Sunday, July 8, 2018

Book Review: 'Eagle Shield: MILESTONE Rising' by Carl Lakeland



‘No explosion. I got it wrong somehow. But as soon as I thought it, the earth below heaved up in a dome, then collapsed back down into a crater.’

Australian author Carl Lakeland grew up during the early seventies, western suburbs of Sydney and enlisted into the military at the age of seventeen – those experiences are evident and reflected in his thriller suspense novel. His stories revolve around the element of ‘what if?’ He pushes the boundaries of his stories to the edge of the Official Secrets Act, which will leaves readers left to make up their own mind as to the outcome. As he has stated, “As a writer, unpredictability is key essence. If I write something that can be foreseen in coming chapters, it’s not good enough. I will scrap it. My goal is to keep the reader wondering, even sometimes to the detriment of my good guys!”

Carl allows us to see the human side of his lead character Nathan before the action hits – ‘She said nothing after I picked her up from the safe house and drove her away. Heading south out of Alice Springs on the Stuart Highway, all I had for company was the constant rattle and whine of the diesel engine. Not that I minded so much. I had no experience making chit chat with a ten-year-old girl. Most kids I considered a right royal pain in the arse. When she did say something meaningful, we were kicking up long dust trails, several hours south on the Oodnadatta Track. “Hey, mate, slow down!” Mate? Did she just call me that? I glimpsed her from the side for a second while the Land Rover bounced hard over the ruts and potholes. “What’s the problem?” I yelled over the noise of rushing gravel. “You’re going too fast, and my bum hurts!” My Land Rover wasn’t all that forgiving in the suspension. A road like the Oodnadatta Track tended to show its weaknesses. I slowed things down a pace, considering my arse was also about to fall off. “Where we going, mate?” “Don’t call me mate,” I said. “Away…We’re going away.” I checked the rear-view mirror for the umpteenth time. Nothing but dust. No cars. We were on our own. My brain thumped hard thinking about all the things that must get done. When we get there. South, to the big smoke. About as far south as we could get. “Then, what do I call you?” she asked in what I thought was an annoyed undertone. “You mean, who. I’m Nathan. And you’re Angelique.” “Maggie said not to call me that anymore.” “Yeah. I know. Angel is your name from now on.” “You still haven’t said where we’re going. And what’s wrong with your leg?” “You ask a lot of questions,” I said. But then I realised kids must be like that. I reached down and tapped my prosthetic limb with my knuckles, loud enough for her to recoil in her seat. “Oh my god! You’ve got a wooden leg!” “Yeah, just like a pirate. My leg is somewhere on the side of the road in Iraq. And we’re going to Melbourne.” I expected a barrage of questions, but she took it on board and went back to being silent. She didn’t even bother to ask where Iraq was.’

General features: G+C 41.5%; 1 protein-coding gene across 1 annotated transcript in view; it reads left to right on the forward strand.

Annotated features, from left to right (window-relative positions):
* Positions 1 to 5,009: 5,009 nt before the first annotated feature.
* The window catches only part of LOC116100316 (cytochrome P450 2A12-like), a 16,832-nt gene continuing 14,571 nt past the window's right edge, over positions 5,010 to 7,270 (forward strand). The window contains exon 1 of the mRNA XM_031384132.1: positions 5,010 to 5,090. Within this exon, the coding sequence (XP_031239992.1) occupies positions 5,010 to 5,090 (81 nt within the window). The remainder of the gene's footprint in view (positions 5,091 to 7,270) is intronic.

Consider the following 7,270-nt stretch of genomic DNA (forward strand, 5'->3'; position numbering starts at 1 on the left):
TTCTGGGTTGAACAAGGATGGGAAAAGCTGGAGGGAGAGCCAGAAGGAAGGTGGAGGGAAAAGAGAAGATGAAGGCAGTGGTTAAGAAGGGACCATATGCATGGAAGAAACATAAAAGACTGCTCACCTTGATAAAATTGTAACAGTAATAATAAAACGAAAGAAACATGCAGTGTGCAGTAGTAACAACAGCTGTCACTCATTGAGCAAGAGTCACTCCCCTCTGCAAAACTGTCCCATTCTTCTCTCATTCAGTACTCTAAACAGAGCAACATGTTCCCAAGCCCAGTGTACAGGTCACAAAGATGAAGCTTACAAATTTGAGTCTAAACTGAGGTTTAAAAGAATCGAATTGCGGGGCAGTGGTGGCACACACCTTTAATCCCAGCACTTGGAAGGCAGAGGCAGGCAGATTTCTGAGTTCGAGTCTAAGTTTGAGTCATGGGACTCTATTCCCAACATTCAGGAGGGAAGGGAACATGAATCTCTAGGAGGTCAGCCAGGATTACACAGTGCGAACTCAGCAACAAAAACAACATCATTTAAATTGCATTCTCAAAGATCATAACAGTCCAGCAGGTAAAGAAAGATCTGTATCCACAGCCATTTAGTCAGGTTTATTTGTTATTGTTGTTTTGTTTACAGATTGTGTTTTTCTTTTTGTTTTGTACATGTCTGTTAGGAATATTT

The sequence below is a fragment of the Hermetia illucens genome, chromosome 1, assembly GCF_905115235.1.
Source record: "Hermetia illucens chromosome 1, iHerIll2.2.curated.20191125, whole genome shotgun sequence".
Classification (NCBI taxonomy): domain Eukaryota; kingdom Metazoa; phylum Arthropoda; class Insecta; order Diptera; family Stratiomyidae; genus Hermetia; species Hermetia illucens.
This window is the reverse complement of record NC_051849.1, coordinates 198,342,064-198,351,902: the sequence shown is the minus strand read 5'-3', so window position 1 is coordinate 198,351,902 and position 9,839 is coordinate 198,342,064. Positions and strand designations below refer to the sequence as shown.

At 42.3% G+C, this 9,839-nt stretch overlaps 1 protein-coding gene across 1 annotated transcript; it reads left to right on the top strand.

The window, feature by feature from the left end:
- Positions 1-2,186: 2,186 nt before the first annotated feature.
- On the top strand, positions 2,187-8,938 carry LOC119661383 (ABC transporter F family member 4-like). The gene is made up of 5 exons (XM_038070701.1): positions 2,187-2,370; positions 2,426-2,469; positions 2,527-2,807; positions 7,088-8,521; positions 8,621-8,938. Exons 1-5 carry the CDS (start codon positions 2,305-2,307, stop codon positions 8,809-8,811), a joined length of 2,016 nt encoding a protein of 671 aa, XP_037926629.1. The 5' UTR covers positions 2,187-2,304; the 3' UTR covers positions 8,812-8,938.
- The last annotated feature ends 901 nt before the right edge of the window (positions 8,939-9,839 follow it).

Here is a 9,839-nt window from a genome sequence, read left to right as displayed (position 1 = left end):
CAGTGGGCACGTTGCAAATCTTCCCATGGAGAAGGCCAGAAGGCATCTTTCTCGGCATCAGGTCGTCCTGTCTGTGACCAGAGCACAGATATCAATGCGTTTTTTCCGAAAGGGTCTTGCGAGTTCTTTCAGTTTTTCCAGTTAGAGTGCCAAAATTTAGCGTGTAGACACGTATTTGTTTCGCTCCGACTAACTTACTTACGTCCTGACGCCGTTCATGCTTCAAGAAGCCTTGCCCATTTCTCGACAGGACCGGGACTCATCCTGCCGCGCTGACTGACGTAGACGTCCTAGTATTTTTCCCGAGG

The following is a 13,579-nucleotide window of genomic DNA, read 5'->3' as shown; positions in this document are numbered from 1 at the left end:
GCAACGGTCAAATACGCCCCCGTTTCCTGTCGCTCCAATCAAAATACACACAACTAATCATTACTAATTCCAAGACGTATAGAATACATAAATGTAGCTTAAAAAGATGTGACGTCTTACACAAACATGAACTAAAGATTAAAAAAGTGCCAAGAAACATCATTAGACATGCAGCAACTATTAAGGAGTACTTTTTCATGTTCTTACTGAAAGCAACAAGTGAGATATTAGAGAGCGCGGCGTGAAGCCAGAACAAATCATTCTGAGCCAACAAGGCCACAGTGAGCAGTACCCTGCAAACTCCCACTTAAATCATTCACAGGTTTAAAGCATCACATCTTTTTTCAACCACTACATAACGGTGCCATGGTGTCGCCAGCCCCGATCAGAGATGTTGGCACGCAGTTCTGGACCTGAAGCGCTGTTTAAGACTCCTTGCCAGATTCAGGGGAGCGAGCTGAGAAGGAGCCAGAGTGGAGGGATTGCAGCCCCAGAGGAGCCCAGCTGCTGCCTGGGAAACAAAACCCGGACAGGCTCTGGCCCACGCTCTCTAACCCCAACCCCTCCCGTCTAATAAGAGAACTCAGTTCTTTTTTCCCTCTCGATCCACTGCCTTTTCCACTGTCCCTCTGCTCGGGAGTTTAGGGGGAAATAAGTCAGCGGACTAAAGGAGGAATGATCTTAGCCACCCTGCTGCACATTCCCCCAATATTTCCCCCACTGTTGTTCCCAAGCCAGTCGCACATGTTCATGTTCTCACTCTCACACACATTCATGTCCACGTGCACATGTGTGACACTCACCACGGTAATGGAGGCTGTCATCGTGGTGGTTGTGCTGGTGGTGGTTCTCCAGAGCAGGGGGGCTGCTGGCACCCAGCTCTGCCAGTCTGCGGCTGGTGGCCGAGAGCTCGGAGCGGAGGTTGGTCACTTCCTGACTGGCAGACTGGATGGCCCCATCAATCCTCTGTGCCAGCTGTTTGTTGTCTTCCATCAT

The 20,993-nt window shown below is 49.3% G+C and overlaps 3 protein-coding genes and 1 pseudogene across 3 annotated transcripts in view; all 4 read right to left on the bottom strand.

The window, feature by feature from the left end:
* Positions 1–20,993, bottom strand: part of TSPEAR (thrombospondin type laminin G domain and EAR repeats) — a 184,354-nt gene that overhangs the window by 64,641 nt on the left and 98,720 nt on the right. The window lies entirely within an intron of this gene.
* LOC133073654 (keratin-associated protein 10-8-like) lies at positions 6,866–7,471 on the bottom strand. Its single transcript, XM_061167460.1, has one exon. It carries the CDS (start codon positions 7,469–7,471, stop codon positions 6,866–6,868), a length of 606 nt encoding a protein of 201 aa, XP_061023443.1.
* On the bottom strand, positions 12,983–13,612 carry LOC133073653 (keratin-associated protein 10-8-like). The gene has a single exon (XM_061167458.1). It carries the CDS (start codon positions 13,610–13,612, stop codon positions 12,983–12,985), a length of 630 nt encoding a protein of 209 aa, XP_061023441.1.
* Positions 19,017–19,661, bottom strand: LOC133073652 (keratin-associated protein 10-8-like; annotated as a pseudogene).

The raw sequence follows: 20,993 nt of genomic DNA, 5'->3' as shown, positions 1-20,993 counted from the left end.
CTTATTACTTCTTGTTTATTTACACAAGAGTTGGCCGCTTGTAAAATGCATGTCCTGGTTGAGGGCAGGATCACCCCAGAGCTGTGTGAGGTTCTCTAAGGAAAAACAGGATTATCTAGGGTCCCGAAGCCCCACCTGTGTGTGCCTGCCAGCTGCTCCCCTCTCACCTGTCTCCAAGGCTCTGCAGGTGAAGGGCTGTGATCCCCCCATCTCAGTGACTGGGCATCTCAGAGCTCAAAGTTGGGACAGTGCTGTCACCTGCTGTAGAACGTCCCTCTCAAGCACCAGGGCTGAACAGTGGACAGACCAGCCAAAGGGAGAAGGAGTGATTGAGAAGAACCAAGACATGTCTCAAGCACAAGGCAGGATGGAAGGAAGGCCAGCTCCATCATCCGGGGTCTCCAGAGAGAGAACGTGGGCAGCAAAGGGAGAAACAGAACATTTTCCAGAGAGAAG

The plotline appears confusing at first, but read on and be captured by his ingenuity: ‘Carl’s impressive literary debut is more than just a suspense thriller (although it most assuredly is that): ‘Nathan Masters, former SAS, injured in combat, redeployed with the Australian Secret Intelligence Service. Nathan is issued with a new mission. EAGLE SHIELD. Objective: Relocate the Asset to the safe house in Melbourne. Objective: Protect the computer disk at all costs. A trained killer must learn to forget everything he has come to know as a well-beaten path. He must become both father and protector to an orphaned ten-year-old girl. The Asset. Angel. A girl with a special gift and a destiny, who will change the course of history and humankind. Nathan must oversee Angel's upbringing. He must see to it that Angel is groomed and prepared for her induction into ASIS as an adult. At the same time, he must maintain the security of the disk. The stolen intelligence leading to MILESTONE. That was the plan. It went so wrong.’

This novel serves as the introduction of an important new novelist, one who avoids clich├ęs, choosing instead to bring the reader into the multifaceted aspects of the perplexing but gratifying story. This is a powerful introduction to an important new writer. 








Editor's note: This review has been published with the permission of Grady Harp. Like what you read? Subscribe to the SFRB's free daily email notice so you can be up-to-date on our latest articles. Scroll up this page to the sign-up field on your right.

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